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Schizophr Res. 2006 Jun;84(2-3):194-203. Epub 2006 Apr 17.

X Chromosomal effects on social cognitive processing and emotion regulation: A study with Klinefelter men (47,XXY).

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Department of Psychiatry, Rudolf Magnus Institute for Neuroscience, University Medical Center Utrecht, Heidelberglaan 100, 3584 CX, Utrecht, The Netherlands.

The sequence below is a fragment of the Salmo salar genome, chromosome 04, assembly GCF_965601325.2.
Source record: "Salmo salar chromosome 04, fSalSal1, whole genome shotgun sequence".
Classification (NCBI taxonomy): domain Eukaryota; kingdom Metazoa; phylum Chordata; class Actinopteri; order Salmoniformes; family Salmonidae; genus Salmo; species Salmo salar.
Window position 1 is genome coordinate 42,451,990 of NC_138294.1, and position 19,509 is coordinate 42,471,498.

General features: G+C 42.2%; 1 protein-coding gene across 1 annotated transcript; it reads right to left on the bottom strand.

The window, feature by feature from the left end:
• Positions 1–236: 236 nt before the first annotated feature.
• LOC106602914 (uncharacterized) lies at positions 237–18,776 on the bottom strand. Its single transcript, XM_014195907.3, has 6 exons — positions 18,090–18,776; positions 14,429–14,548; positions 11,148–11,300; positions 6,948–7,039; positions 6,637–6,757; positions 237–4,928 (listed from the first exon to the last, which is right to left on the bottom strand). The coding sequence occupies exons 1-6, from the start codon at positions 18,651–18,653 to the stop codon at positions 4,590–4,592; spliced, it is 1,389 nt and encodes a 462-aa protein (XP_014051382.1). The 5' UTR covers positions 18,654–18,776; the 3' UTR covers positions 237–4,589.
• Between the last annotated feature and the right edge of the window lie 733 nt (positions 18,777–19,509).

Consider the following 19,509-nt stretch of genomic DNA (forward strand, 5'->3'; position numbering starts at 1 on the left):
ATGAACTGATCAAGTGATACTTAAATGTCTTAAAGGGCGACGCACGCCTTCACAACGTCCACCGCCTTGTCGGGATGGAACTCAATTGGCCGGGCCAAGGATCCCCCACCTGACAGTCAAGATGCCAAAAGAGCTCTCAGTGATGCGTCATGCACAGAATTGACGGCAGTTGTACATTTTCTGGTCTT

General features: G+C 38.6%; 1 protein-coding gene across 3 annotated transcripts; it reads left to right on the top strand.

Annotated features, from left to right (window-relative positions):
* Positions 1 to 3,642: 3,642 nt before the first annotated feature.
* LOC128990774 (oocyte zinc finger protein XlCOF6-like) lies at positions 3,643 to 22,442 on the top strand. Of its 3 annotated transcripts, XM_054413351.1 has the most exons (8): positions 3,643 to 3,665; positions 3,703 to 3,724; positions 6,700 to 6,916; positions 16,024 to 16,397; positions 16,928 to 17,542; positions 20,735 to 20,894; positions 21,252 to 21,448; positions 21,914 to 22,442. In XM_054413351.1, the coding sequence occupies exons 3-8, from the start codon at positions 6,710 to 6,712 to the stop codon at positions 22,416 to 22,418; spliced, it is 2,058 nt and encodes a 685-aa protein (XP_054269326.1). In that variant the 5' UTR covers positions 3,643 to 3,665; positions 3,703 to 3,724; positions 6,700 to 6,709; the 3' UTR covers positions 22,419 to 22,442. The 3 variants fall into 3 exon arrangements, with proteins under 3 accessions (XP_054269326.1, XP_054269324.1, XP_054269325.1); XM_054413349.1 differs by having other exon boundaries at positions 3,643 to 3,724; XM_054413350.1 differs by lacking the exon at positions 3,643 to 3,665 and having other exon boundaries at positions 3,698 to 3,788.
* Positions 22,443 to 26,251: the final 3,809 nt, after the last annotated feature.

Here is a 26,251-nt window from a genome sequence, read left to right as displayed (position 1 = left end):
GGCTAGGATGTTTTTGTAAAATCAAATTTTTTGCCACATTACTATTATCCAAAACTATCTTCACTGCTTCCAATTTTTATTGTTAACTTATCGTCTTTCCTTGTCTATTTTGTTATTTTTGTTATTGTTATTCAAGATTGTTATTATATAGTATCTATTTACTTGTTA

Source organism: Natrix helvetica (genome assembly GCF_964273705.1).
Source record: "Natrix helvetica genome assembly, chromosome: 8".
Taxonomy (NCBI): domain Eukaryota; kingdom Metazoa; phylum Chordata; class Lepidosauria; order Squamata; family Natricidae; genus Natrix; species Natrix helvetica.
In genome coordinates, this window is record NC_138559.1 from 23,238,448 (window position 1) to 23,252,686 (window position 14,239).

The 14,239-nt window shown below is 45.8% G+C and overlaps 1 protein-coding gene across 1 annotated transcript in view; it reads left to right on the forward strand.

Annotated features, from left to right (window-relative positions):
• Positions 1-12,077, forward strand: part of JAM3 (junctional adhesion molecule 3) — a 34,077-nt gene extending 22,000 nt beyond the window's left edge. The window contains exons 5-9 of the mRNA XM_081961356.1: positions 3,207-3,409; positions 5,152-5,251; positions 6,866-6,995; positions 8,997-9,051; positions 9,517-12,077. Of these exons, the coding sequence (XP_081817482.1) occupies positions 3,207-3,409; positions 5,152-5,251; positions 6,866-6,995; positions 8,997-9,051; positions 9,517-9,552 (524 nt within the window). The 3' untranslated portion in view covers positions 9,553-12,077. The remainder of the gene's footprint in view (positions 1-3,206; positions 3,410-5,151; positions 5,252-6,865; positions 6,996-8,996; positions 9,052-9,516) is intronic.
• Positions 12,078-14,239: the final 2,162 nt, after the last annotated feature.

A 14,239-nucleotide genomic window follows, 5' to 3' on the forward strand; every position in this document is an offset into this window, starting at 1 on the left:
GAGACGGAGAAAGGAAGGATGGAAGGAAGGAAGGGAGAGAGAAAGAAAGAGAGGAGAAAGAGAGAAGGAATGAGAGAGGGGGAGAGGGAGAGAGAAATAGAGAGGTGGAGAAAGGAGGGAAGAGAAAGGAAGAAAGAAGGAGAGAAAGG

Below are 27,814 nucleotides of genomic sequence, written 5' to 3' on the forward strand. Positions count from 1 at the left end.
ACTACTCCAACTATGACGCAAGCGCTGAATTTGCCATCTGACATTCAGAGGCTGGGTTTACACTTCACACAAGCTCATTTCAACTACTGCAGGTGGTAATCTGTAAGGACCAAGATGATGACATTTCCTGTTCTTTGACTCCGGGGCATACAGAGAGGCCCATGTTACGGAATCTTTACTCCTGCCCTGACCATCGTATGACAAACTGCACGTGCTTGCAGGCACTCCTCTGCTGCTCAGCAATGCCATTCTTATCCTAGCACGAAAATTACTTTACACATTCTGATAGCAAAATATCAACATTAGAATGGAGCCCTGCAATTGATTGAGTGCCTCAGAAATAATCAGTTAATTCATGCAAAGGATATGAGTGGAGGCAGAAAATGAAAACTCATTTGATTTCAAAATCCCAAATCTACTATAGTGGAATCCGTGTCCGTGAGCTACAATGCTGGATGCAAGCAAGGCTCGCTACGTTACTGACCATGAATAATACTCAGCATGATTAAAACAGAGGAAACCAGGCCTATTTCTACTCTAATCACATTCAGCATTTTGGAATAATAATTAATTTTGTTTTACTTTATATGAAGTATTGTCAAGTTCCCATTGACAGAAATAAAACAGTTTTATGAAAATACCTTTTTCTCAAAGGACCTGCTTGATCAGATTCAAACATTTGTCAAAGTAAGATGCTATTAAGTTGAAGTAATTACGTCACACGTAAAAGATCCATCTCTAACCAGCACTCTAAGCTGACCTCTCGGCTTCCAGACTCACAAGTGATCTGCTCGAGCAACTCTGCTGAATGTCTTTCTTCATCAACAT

Studying Klinefelter syndrome (47,XXY), a genetically defined disorder characterized by the presence of an additional X chromosome, can reveal insights into genotype-phenotype associations. Increased vulnerability to psychiatric disorders characterized by difficulties in social interactions, such as schizophrenia and autism, has been reported for this population. The reported social difficulties in 47,XXY men may arise as a consequence of impairments in the processing of social and emotional information. The present study is the first investigation of social-emotional information processing in this X chromosomal disorder. 32 Klinefelter men and 26 men from the general population, with the groups matched for age, educational level and I.Q., participated in the study. Several tasks were included, reflecting aspects of social-emotional information processing on levels of perception, experience and expression: labeling of facial expressions of emotion, emotion-cognition interactions in decision making and emotion regulation, that refers to subjective experience and identification of emotional arousal as well as verbal expression of emotions. A discrepancy between cognitive appraisal of emotions and emotional arousal was observed in Klinefelter syndrome. Taken together, Klinefelter men seem less accurate in perception of socio-emotional cues such as angry facial expressions, they are less able to identify and verbalize their emotions, but experience increased levels of emotional arousal, in comparison to the general population. Besides describing the social-emotional phenotype of this X chromosomal disorder, the present data may prove to be an important contribution to the development of more general models describing pathways to neuropsychiatric disorders characterized by social cognitive disturbances.

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